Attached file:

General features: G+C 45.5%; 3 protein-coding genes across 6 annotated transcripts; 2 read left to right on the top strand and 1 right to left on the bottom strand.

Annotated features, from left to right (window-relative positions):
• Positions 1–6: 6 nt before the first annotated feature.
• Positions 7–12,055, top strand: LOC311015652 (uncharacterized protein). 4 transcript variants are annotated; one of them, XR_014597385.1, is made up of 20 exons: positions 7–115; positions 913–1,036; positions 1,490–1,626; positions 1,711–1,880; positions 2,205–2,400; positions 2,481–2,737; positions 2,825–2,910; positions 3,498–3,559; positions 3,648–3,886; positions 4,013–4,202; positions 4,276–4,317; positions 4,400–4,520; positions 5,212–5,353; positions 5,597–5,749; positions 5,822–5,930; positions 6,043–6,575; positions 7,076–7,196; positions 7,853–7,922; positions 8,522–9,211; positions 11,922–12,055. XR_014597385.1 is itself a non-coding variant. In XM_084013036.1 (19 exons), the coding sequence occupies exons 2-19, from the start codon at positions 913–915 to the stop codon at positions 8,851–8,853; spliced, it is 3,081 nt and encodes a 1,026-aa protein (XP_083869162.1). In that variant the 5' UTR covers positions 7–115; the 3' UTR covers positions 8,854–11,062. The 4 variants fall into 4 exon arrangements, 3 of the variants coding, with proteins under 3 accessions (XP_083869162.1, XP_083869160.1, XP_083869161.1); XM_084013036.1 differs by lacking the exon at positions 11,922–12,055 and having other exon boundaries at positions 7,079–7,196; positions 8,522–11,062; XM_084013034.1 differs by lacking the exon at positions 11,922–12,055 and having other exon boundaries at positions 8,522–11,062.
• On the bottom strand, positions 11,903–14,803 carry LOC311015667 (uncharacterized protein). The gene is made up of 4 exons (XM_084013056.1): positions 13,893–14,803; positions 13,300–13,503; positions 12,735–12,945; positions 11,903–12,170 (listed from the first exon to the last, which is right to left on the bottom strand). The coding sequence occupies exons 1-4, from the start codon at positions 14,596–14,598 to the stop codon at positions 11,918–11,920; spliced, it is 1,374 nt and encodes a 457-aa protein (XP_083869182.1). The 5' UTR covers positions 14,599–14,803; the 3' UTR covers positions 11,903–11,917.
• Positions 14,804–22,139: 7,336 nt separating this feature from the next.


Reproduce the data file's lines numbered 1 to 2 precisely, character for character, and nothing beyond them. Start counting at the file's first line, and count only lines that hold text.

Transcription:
General features: G+C 45.5%; 3 protein-coding genes across 6 annotated transcripts; 2 read left to right on the top strand and 1 right to left on the bottom strand.

Annotated features, from left to right (window-relative positions):